Pizza from Scratch, 120
21 January, 2008
Ups and downs of glasses
© Bill Lemmond (Actually, you're welcome to download and share these web-resolution images, and you probably won't be happy with printing them.)
|... back when||Comic|
|all the cats|
I guess I'd been waiting over forty years to tell people beyond family what it's been like to have to wear glasses, whether I wanted to wear them or not.
I didn't see the "fireworks" until my twenties, when I lost my glasses at the beach when a wave caught me off-guard. It's a good thing I still was living without a car, as driving home would have been impossible. Maybe some girl would have volunteered to drive, and I'd be married now, with kids, instead of still waiting. Instead, everything was a blur, to no good end, as far as I could tell. I'd gone to the beach with a Christian fellowship group, and they were decent to me, and very patient.
It wasn't until I was riding home, after dark, that I looked out the car window and saw every light we passed explode in silence, like a cross between a firework burst and a dandelion puff. And they'd blink on and off, as trees passed between.I can't remember the last time I did that. Usually, now I'm the driver, or I just forget. It's not as though I ever take my glasses off, except for a shower or sleep.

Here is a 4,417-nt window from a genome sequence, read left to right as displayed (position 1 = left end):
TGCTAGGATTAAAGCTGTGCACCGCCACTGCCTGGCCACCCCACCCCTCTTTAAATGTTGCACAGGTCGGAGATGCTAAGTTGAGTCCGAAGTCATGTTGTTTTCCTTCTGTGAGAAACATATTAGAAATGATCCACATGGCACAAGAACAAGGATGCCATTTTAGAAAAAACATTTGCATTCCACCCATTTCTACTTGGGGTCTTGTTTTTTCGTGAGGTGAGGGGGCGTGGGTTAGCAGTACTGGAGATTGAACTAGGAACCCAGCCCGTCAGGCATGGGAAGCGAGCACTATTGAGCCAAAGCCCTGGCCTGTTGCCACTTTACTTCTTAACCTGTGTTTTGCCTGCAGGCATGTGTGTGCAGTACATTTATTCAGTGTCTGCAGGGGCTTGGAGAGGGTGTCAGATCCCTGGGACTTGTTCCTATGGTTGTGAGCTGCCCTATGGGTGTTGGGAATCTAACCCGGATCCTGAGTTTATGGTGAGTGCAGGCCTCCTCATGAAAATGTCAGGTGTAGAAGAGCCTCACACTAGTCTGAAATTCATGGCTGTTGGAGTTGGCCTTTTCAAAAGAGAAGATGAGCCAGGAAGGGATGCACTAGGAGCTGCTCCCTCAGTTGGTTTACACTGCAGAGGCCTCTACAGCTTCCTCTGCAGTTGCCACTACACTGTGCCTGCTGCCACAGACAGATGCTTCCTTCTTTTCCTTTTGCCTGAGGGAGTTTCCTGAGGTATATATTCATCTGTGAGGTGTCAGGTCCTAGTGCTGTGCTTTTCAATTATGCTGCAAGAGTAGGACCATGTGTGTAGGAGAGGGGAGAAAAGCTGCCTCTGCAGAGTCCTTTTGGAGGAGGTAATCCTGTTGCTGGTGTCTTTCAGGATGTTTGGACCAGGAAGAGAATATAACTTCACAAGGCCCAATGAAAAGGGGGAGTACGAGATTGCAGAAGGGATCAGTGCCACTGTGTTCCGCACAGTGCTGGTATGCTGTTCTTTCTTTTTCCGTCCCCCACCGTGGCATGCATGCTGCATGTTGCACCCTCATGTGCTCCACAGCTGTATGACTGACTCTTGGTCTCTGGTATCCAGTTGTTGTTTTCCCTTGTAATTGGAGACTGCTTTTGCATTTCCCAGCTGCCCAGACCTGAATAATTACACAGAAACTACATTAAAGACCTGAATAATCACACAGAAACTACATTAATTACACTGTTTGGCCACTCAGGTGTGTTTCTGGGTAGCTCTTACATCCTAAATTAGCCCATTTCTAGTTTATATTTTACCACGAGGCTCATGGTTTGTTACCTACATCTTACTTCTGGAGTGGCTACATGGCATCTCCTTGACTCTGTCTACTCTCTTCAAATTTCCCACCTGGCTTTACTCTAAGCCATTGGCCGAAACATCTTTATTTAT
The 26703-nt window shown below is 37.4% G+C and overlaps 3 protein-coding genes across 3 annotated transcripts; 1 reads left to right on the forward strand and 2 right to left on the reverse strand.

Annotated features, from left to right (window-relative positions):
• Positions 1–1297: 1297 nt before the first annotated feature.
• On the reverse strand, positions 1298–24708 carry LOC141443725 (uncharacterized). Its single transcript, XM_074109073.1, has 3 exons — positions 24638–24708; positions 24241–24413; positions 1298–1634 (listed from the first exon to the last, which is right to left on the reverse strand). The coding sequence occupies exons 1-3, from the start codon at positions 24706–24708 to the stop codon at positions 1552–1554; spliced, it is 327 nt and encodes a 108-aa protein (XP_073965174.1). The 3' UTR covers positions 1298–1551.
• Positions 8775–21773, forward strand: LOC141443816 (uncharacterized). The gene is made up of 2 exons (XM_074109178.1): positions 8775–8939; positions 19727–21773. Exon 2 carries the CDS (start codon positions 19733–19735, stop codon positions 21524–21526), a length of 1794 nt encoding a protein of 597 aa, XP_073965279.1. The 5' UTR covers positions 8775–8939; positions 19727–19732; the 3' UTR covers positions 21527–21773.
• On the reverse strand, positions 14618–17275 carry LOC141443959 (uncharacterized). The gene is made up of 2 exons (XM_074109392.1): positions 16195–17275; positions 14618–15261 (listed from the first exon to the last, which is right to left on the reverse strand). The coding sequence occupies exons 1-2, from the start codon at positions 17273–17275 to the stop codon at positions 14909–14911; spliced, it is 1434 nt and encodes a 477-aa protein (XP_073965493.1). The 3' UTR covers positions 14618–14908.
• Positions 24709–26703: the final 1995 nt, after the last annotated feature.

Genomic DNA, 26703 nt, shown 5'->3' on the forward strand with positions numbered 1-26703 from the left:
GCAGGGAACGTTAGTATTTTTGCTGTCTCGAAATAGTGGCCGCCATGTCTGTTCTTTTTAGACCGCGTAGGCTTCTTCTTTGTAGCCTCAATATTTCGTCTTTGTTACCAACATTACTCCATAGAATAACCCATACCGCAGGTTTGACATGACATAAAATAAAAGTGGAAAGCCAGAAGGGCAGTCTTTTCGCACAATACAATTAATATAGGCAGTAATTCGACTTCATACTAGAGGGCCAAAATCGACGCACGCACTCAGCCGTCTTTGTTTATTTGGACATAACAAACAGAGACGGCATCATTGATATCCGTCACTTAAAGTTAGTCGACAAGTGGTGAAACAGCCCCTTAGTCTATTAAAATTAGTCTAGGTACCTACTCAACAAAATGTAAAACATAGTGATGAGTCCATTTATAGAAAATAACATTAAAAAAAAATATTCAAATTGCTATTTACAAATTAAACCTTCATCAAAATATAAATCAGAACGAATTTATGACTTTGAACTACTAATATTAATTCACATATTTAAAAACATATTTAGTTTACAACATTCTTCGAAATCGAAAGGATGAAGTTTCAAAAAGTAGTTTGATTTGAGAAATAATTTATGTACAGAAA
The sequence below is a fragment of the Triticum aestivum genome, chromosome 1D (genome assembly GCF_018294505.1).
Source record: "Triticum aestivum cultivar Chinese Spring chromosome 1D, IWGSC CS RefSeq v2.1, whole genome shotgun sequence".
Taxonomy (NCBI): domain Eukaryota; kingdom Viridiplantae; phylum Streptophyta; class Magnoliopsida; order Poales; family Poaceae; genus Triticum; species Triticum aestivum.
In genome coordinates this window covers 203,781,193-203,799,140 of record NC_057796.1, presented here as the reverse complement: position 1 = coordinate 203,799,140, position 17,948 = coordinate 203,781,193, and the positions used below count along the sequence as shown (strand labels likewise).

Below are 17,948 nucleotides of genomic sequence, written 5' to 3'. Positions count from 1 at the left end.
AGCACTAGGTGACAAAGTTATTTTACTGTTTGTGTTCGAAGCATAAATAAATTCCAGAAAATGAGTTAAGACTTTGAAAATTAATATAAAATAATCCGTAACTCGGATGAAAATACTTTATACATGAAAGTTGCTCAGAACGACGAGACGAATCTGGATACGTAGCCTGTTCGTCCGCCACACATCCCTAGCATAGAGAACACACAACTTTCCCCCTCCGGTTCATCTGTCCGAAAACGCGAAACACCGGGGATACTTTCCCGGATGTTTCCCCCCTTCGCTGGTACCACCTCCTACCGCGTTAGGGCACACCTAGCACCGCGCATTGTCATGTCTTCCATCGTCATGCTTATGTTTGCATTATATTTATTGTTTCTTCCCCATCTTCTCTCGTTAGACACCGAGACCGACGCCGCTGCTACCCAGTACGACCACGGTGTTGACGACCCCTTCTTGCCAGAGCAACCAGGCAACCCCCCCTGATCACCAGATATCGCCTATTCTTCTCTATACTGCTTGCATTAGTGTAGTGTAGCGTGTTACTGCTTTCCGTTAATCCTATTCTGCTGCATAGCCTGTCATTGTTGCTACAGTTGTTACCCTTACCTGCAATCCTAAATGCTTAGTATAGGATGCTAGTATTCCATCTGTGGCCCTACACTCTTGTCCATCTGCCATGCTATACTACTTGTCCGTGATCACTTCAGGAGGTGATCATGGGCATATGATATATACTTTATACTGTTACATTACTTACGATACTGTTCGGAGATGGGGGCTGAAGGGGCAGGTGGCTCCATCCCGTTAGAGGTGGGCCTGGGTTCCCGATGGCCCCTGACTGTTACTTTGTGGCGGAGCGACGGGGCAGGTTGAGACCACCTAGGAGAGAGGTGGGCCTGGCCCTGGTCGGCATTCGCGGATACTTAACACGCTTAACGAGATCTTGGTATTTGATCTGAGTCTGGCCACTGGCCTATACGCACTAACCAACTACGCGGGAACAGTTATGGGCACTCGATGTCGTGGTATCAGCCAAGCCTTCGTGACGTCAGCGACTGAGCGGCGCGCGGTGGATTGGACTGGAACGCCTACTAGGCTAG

I was the last in my family to get contacts, by years. All that waiting, and I found out I still have to wear glasses to read anything at less than arm's length. At least I can look over them, and people can see my eyes, instead of two tiny pictures of me. Really - if you look closely at someone who's really near-sighted, you can see in their lenses some of the space behind them - inside the wearer's face. Is that what's been happening to me, all these years?
Wearing contacts is easy for me, but mostly I don't bother, because I can't afford to wear them all the time, and as far as I can tell, they haven't done anything for me, socially. I wish someone could tell me what to expect, for what I should be looking, what the signs are of people accepting me more, especially women.